søndag 22. september 2013

Porta Rosa, Entrance to Antiquity

The Porta Rosa in Velia

Our mission on this fine day was to explore the aforementioned city of Velia –actually the ruins thereof– which date back to the 5th century BC. The site is now known as the Parco Archeologico di Velia, a park where you can sense the presence of ancient civilizations.

The city was once a part of Magna Graecia, ie the coastal areas of Southern Italy that were colonized by Greek settlers from the eighth century BC. Velia was known to be the seat of a medical school whose knowledge and tradition may be the roots of the aforementioned Schola Medica Salernitana.

Cicero, Horace and other famous personalities found the atmosphere in Velia gentle and welcoming, as did we during our visit there. Laura pointed out the occurrence of parsley, sage, rosemary, thyme and other herbs - reminiscences from past times, we thought.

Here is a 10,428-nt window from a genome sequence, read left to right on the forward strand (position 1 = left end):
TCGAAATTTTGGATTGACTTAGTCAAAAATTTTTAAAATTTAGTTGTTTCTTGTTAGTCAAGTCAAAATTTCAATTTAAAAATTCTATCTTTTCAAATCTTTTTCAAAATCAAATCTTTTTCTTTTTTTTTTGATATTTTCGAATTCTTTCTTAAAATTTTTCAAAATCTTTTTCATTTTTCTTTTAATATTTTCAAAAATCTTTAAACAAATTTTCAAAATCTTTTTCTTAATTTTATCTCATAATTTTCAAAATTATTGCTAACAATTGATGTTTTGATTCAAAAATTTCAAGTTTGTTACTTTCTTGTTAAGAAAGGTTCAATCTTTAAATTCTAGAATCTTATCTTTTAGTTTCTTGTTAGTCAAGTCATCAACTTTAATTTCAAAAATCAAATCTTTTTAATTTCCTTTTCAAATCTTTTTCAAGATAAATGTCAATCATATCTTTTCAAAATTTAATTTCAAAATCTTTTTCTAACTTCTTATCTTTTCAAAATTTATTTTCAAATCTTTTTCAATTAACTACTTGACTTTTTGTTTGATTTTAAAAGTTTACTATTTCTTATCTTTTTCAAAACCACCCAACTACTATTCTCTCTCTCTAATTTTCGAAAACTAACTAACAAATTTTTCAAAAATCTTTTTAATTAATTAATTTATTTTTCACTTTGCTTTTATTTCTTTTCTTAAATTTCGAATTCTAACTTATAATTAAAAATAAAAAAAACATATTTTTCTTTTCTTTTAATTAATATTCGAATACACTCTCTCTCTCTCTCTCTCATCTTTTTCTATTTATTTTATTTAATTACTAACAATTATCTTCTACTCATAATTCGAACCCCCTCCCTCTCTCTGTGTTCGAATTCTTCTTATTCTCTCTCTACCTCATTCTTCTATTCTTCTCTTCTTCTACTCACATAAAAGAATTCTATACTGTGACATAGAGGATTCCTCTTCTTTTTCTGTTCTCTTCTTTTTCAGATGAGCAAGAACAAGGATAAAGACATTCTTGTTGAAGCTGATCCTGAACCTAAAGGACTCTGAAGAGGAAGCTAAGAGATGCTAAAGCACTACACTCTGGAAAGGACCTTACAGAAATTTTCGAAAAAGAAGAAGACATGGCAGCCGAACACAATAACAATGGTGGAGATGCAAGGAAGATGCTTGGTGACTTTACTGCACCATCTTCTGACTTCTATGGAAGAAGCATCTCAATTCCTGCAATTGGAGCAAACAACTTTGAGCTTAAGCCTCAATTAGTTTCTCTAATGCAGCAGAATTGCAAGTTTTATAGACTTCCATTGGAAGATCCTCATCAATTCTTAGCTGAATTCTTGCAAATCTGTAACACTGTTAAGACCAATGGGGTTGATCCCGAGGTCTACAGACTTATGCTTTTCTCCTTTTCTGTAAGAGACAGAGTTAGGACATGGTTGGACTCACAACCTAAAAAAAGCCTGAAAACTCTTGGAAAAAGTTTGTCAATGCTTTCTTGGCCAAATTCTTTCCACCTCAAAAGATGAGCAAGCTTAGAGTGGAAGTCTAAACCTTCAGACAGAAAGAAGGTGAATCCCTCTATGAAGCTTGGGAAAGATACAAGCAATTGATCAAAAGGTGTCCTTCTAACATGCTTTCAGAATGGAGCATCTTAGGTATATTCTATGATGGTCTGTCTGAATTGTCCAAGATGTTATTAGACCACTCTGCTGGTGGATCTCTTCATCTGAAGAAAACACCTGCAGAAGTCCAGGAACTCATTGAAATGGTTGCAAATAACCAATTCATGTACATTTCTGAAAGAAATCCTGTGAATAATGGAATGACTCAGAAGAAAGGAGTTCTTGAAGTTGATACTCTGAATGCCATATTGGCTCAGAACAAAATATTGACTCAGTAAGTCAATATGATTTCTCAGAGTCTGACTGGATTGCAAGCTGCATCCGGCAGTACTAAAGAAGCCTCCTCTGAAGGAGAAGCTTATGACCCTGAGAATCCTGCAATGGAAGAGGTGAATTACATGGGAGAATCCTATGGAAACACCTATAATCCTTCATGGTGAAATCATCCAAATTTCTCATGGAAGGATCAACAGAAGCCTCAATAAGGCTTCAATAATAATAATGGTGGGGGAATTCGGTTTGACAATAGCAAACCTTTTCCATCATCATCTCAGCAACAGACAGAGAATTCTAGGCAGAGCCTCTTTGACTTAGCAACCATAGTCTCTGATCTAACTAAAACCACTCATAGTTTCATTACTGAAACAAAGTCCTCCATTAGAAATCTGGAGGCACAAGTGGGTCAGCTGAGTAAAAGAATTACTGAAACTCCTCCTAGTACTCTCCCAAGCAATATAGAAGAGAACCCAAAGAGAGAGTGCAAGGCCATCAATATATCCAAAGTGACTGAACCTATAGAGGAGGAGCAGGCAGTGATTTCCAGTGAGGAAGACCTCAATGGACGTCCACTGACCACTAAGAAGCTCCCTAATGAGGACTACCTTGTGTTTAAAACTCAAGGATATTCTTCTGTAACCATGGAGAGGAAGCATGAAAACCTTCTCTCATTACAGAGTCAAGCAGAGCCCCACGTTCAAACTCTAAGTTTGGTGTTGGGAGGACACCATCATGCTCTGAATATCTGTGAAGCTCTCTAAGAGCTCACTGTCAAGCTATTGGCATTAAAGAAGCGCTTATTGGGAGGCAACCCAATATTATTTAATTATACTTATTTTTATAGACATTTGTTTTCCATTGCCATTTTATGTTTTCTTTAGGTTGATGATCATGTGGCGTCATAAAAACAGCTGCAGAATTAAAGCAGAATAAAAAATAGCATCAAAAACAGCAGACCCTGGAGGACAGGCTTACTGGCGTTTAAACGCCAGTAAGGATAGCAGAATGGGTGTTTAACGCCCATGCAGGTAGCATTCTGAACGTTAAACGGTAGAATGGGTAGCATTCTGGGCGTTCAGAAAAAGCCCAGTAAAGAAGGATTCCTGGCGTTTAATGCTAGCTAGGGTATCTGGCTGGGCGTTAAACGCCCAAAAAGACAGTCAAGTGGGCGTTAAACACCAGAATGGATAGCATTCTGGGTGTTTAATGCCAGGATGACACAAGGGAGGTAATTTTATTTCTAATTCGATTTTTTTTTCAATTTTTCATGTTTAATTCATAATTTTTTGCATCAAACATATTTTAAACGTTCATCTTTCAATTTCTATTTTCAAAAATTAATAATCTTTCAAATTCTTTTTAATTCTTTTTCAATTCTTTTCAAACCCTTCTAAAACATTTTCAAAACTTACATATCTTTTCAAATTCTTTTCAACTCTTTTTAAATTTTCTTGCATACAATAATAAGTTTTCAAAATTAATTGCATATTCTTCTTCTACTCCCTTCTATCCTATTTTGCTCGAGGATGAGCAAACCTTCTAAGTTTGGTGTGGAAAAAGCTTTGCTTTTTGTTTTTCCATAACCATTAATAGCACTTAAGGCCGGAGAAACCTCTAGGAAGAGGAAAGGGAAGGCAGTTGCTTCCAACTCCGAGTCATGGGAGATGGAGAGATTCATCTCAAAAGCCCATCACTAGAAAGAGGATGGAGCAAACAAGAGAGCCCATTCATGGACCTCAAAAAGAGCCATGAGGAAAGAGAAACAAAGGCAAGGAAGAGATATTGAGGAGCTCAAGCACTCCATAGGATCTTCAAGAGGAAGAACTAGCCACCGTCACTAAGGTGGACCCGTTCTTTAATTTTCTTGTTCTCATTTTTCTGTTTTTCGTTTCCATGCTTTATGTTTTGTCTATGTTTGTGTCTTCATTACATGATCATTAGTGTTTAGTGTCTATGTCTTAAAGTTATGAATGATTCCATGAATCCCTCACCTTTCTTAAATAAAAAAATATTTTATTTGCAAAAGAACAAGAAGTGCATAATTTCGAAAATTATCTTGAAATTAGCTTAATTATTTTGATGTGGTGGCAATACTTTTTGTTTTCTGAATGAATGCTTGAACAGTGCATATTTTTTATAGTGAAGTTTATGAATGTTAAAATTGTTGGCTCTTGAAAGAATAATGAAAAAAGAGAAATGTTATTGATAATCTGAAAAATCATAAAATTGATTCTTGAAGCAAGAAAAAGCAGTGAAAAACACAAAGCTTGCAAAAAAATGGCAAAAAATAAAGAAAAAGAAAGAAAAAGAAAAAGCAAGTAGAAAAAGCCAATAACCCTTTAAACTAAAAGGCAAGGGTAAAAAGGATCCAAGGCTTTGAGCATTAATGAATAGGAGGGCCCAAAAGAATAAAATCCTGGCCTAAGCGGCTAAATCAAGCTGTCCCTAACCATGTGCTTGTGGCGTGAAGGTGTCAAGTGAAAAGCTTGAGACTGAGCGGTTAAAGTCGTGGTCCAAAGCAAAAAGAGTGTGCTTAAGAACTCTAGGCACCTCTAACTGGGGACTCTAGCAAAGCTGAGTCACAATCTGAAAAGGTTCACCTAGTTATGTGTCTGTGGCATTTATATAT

While walking up the Porta Rosa road, once the main street of ancient Velia, we were brought back to its foundation nearly 2400 years ago. The Porta Rosa (Pink Gate) itself is an impressive viaduct that was built by Greek settlers to connect the northern and southern parts of the city. The arch, which was built in the 4th century BC, is  still in fine condition.

We were also impressed by the amphitheater and the ruins of the acropolis But the original Greek temple was partly destroyed by the tall tower of the Norman castle that was built here in the middle ages.

We left Velia with a sense of connection with the generations who had lived and thrived there.

Our weekend in Acciaroli was now coming to an end, and we headed back to Napoli.

Visions of Velia